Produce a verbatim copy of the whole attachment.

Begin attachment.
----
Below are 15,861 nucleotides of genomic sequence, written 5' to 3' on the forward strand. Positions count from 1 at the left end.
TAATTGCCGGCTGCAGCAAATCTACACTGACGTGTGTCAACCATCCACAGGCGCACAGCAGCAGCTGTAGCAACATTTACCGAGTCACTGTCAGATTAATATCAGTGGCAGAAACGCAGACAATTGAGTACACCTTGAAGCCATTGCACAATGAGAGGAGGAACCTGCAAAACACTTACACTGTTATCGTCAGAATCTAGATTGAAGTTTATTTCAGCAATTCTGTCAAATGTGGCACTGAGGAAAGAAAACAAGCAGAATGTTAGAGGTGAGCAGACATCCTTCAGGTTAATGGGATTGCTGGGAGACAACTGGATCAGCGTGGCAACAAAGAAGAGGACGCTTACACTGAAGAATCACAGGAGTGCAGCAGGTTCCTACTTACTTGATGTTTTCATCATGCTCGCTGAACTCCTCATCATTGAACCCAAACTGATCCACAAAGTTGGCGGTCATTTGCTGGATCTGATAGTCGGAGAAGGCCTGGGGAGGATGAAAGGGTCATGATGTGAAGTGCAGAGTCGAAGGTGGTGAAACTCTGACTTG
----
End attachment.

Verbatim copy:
Below are 15,861 nucleotides of genomic sequence, written 5' to 3' on the forward strand. Positions count from 1 at the left end.
TAATTGCCGGCTGCAGCAAATCTACACTGACGTGTGTCAACCATCCACAGGCGCACAGCAGCAGCTGTAGCAACATTTACCGAGTCACTGTCAGATTAATATCAGTGGCAGAAACGCAGACAATTGAGTACACCTTGAAGCCATTGCACAATGAGAGGAGGAACCTGCAAAACACTTACACTGTTATCGTCAGAATCTAGATTGAAGTTTATTTCAGCAATTCTGTCAAATGTGGCACTGAGGAAAGAAAACAAGCAGAATGTTAGAGGTGAGCAGACATCCTTCAGGTTAATGGGATTGCTGGGAGACAACTGGATCAGCGTGGCAACAAAGAAGAGGACGCTTACACTGAAGAATCACAGGAGTGCAGCAGGTTCCTACTTACTTGATGTTTTCATCATGCTCGCTGAACTCCTCATCATTGAACCCAAACTGATCCACAAAGTTGGCGGTCATTTGCTGGATCTGATAGTCGGAGAAGGCCTGGGGAGGATGAAAGGGTCATGATGTGAAGTGCAGAGTCGAAGGTGGTGAAACTCTGACTTG